Lex Luthor enters the fray, and his short but sweet presence was well done and made me think that this is the greatest criminal mastermind that I’ve been waiting to see since the inception of the New 52.

The secret regarding the Atom’s association with the original League was revealed and it was done in a manner where there was really no other choice otherwise th dead end trails would have been endless.

I’m really enjoying the team of Geoff Johns and Jeff Lemire. Lemire’s stories are these carefully crafted masterpieces that leave no stone unturned while Johns’ writing style challenges the idea of less is more. The combination of their talents has really produced something special with this event.

The fact that the members of all three Leagues, without even realizing it, have split off into their own interchangeable groups, speaks volumes to the puzzling nature of the story. Doug Mahnke’s and Christian Alamy’s artwork is right on the money, as always, with sharp pencil work and terrific page layouts.

The reason this event has come off so well is because the good guys have been forced into a situation where they are constantly on their heels and can’t find proper range in order to plant their feet and completely focus.

Grade: B+

Saga #13
Writer: Brian K. Vaughan
Artist: Fiona Staples
Colorist: Fiona Staples
Publisher: Image Comic
Price: $2.99

I hate reviewing Saga because the right words to describe how amazing this series is simply don’t exist.

After all, Brian K. Vaughan and Fiona Staples are reveling in the glory of winning the Eisner Award for Best Continuing Series, Best New Series and Best Writer for Vaughan.  

Saga is one of the first comic books I recommend to people who ask about a good title to read.

Marko is coming to terms with the loss of his father, as his wife and mother want to start moving forward, except that they can’t agree on which way is forward.

A ghost from The Will’s past gives him what may be the most important lecture of his life and Prince Robot is closer than everyone thinks. One of the hallmarks of this series is how Vaughan seamlessly injects humor into such a serious plot such as The Will not being able to contact his employer because he is not in the “same day coverage zone.”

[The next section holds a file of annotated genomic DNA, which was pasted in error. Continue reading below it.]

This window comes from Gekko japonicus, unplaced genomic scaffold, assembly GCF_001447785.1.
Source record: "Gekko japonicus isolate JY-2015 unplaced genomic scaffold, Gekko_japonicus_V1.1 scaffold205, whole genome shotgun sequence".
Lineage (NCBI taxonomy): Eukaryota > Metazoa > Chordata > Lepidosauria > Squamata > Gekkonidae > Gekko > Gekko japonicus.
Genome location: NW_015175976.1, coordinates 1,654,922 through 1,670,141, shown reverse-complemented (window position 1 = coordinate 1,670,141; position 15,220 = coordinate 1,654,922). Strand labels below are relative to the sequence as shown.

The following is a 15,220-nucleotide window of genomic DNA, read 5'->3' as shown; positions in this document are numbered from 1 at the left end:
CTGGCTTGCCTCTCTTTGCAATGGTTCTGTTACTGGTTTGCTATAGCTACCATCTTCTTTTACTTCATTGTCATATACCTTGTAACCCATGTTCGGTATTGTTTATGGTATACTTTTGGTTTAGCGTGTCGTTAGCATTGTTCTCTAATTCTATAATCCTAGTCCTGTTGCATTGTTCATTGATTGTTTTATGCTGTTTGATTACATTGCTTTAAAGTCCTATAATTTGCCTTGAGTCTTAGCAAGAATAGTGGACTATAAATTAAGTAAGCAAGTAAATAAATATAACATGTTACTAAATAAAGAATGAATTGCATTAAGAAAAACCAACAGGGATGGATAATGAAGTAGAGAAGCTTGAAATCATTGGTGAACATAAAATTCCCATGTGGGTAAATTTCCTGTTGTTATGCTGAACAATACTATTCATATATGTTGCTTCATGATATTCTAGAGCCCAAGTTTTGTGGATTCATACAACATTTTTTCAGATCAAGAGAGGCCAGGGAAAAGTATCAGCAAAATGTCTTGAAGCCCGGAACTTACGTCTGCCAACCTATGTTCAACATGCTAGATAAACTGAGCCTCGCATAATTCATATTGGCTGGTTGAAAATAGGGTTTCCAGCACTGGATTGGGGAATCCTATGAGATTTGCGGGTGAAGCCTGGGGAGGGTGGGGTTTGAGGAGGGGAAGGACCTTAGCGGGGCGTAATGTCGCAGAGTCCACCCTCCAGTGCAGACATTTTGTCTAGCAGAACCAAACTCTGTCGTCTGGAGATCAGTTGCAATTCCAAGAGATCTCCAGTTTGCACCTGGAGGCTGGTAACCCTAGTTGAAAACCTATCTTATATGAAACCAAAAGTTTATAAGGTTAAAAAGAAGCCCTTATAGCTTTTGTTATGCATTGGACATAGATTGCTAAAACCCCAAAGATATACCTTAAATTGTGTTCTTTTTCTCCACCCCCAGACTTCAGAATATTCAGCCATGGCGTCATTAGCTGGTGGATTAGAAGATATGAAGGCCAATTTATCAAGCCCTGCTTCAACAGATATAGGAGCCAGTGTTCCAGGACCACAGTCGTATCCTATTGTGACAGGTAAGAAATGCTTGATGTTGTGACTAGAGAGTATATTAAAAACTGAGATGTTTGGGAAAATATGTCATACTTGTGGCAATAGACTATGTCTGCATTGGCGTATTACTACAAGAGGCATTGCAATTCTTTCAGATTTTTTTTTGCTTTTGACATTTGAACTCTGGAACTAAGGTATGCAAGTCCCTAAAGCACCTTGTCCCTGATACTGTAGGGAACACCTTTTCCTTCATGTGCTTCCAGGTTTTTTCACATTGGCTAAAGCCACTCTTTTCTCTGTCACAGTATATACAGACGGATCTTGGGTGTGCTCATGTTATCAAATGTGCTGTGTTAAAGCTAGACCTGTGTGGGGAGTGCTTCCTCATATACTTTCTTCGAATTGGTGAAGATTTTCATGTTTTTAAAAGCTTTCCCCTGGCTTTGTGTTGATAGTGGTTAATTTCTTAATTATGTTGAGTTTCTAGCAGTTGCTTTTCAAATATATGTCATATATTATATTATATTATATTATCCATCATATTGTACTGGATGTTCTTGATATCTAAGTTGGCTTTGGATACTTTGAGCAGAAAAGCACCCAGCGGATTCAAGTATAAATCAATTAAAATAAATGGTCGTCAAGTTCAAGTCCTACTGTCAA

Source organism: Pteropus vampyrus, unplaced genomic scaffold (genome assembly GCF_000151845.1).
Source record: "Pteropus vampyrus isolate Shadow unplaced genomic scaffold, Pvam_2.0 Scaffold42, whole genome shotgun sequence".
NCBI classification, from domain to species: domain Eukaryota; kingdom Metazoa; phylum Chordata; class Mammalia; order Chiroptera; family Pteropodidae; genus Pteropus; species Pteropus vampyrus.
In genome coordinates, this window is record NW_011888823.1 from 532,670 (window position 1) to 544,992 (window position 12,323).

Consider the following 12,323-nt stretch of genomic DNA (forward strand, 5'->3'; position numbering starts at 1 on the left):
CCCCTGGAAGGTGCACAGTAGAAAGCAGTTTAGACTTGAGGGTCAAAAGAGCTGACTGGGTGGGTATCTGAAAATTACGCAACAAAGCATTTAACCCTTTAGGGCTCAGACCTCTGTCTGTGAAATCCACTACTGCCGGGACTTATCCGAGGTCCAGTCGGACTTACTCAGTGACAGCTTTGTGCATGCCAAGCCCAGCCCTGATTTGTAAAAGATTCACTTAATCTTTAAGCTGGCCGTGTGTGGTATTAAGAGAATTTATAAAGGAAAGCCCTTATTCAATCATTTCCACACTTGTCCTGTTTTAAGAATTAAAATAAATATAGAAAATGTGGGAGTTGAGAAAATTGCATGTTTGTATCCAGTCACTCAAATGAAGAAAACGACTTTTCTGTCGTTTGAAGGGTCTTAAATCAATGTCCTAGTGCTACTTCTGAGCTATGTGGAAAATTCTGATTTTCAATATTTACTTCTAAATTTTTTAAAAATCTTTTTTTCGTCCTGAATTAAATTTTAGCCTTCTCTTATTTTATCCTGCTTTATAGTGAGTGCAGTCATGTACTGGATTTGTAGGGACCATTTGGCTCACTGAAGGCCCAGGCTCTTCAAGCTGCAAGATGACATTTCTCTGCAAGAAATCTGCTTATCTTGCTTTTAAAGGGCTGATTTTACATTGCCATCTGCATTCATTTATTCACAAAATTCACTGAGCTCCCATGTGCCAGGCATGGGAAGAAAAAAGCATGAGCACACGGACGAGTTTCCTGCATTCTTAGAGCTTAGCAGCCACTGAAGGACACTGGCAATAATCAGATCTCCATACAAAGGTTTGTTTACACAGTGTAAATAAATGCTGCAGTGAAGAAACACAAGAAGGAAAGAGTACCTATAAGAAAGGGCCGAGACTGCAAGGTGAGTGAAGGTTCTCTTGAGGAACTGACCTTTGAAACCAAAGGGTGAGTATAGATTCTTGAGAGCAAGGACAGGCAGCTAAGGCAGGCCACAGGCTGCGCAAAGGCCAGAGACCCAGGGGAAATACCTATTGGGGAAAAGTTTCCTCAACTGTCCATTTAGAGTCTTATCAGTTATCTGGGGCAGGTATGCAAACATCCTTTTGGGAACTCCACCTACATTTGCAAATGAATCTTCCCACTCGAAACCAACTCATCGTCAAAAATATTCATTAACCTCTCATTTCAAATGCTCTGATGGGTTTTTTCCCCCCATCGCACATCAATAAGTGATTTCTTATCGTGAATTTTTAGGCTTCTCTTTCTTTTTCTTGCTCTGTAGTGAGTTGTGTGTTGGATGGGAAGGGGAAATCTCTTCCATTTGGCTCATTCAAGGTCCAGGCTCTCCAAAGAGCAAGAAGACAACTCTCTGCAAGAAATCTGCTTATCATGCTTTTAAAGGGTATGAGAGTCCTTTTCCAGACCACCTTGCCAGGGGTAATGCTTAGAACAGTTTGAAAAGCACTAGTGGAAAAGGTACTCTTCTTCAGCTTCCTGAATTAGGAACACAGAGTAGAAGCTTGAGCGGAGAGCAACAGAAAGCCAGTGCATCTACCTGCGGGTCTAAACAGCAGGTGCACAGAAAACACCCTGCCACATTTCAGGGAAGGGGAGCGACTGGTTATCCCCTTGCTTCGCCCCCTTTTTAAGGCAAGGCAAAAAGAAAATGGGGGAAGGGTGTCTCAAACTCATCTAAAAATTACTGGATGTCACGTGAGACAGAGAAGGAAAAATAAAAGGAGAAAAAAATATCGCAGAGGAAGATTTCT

If you haven’t checked out Saga, yet, Image Comics just released the second graphic novel that covers issues #6 – #12 which is a great way to catch up all the goodness this series has to offer.

Grade: A-

Star Wars #8
Writer: Brian Wood
Artist: Ryan Kelly
Colorist: Gabe Eltaeb
Publisher: Dark Horse
Price: $2.99

The overwhelming praise this series has received is beyond justified because the true essence of Star Wars shines on every page, panel, and word balloon.

One of the great things that Brian Wood brings to the table as a writer is the emotional strain a particular character is going through. Princess Leia is desperately trying to find a new hidden base for the Rebel Alliance while still mourning over the loss of Alderaan.

A mysterious vessel, long thought to be lost in the Clone Wars, finds Leia in deep space. They identify themselves as citizens of Alderaan, and therefore immediately appeals to Leia’s compassionate side.

She considers this discovery as completely random and that no one knows where she is. Ryan Kelly has produced some top notch illustrations. The pacing of Han Solo and Chewie’s escape from Boba Fett kind of reminded me of the asteroid field sequence from The Empire Strikes Back. If was full of twists and turns, and kept you on the edge of your seat. This issue serves as a great jumping on point for those who haven’t yet jumped on the bandwagon.

The bottom line is if you believe in the ways of the Force, you will believe in the power of this comic book.

Grade: B+